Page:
SMEATON, Donald M. The Indian Government's Attitude to the Opium Trade. Some startling Revelations by an Ex-Minister. London, issued by the Society for the Supression of the Opium Trade, [c. 1898].
8vo. Self-wrappers, wire-stitched; pp. 8; well-preserved.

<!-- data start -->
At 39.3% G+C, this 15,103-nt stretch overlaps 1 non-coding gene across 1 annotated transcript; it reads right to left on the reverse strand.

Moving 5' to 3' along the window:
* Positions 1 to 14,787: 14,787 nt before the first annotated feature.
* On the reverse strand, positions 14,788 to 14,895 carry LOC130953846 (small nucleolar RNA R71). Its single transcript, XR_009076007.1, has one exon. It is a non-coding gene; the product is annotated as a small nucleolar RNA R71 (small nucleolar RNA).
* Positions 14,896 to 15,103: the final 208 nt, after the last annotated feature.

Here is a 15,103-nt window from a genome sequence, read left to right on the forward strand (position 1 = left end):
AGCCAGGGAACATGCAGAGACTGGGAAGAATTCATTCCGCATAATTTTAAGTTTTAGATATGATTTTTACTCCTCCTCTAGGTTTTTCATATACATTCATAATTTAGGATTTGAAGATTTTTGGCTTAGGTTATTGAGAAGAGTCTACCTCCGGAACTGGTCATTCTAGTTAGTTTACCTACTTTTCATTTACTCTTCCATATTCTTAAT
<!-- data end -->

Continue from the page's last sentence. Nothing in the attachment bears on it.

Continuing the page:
Unrecorded. Donald Mackenzie Smeaton (1846-1910) was an administrator in India and Burma and had gathered data on the opium trade and consumption. He estimates that one tenth of the male population consumed the drug. He proposes to outrule the opium trade; however, is fully aware of the resistance of the political and economic establishment. He says about the Indian government's attitude 'They don't care a brass farthing about the morality of the traffic - either in India or China; it is solely a matter of rupees … Was it not Lord Curzon who said that he saw no more reason why we should not send Opium to China than that France should not send any brandy to England? Probably he sees no more reason why we should not send opium to Tibet than that Tibet should not send yak-skins to India! (p. 6). The lobby group had been set up by Quaker businessmen in 1874. Finally a Royal Commission in the 1890s reached a conclusion unreservedly in favour of the opium trade.